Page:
[ RadSafe ] Two interesting papers on DNA repair mechanisms

Clayton J Bradt CJB01 at health.state.ny.us
Fri Jul 2 12:44:13 CDT 2010

I'll be eager to read these papers hopefully over the holiday weekend. 
(That's the 4th of July for you non-US citizens on the list.) 
What still puzzles me about the entire subject is the contradiction 
between these two presumed facts: 
1) Cancers caused by radiation are indistinguishable from non-radiogenic 
cancers.  2) Human Papilloma Virus (HPV) causes cervical cancer.

The first statement can't be true, because cervical cancer cells caused by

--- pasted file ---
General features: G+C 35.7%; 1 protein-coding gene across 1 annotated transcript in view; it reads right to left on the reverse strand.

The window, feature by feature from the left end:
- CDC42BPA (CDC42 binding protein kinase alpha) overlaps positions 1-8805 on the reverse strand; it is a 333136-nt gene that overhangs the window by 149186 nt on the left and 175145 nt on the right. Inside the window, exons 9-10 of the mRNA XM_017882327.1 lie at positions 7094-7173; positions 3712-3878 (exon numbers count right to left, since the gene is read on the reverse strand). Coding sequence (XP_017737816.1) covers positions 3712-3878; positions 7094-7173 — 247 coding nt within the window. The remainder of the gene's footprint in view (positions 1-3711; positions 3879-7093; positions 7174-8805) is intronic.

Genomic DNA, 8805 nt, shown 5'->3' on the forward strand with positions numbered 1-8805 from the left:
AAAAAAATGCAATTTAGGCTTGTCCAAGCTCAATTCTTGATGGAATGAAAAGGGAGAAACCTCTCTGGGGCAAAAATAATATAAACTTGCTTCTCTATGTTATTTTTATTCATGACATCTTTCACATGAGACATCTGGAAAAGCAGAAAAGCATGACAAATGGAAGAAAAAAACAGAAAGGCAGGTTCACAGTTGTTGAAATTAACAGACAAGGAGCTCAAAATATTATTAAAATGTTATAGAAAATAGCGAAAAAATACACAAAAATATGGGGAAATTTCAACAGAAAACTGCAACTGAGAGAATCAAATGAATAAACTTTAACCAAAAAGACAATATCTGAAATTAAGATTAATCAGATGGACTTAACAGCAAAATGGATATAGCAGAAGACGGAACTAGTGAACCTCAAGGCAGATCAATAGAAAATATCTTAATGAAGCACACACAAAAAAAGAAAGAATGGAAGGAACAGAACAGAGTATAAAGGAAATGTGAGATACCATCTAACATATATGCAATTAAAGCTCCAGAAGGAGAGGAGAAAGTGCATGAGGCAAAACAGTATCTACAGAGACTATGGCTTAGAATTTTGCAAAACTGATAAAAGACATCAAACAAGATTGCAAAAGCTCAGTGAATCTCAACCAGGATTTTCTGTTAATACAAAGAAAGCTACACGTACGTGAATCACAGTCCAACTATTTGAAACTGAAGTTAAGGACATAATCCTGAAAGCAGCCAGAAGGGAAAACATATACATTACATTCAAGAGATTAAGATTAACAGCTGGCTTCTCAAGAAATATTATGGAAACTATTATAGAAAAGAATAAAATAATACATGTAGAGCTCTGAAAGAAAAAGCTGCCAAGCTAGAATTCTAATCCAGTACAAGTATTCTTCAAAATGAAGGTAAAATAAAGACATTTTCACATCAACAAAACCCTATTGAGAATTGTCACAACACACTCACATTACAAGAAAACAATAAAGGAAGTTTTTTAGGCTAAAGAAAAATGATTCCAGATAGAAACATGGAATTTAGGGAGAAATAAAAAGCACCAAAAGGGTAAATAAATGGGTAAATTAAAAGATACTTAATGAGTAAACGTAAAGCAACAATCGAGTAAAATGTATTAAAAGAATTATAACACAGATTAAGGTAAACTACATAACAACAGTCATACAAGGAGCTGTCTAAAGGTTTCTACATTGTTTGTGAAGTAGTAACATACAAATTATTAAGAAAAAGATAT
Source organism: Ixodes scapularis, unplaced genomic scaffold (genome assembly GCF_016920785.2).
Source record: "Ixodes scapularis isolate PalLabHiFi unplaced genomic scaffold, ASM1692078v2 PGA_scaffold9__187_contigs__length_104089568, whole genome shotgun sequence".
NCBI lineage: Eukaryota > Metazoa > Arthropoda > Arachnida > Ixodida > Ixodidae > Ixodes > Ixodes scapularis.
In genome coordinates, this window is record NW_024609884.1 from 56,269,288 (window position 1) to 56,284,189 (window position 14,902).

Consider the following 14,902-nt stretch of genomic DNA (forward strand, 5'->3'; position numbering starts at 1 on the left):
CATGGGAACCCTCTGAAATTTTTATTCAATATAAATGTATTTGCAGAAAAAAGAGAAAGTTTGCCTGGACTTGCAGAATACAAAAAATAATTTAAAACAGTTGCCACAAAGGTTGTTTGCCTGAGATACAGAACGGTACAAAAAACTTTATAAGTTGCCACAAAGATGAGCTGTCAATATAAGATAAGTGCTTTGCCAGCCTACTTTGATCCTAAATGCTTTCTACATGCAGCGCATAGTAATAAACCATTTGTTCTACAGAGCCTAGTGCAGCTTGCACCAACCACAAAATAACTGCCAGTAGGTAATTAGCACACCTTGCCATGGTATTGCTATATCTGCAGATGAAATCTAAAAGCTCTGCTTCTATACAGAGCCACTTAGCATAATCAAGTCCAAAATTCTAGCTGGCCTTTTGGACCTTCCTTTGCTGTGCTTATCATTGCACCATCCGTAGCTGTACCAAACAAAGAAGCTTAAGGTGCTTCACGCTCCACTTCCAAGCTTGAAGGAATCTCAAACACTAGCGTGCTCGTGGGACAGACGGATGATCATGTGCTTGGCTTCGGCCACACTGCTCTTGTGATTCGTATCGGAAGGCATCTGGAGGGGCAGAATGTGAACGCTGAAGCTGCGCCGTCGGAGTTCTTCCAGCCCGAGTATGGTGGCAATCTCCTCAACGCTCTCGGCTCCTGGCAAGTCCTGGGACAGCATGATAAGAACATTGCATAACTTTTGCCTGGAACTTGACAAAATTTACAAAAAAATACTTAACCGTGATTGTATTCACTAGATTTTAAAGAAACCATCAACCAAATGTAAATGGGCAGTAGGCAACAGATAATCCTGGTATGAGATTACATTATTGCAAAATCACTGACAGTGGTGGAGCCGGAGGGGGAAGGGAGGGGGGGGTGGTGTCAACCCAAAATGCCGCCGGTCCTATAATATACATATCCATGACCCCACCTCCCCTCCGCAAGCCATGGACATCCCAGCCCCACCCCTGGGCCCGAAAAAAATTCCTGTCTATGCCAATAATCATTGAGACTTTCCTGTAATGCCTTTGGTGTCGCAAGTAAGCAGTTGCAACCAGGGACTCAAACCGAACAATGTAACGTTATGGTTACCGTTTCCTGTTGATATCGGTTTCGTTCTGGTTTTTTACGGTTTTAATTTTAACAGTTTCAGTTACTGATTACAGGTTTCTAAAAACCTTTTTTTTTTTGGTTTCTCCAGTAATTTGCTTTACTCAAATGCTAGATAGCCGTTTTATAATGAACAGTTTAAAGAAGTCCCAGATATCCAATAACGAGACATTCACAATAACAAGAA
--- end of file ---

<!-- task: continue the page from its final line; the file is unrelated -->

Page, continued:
HPV have virus genes spliced into their DNA. These virus genes  function 
in specific ways to overcome some of the cells' control mechanisms and 
allow for uncontrolled proliferation. It is hard to believe that random 
radiogenic DNA damage and misrepair (no matter what the mechanisms) could 
duplicate these exact same virus genes in affected cells. So either 
radiation can't cause cervical cancer, or it causes a different kind of 
cervical cancer than HPV infection and there is a genetic marker that can 
distinguish the two. 

How many other cancers are the result of the incorporation viral genetic 
material?  Are the mutations that result in oncogenesis ever the result of 
random damage and/or misrepair?

Clayton J. Bradt
Principal Radiophysicist
Laboratory for Inorganic & Nuclear Chemistry
NYS Dept. of Health
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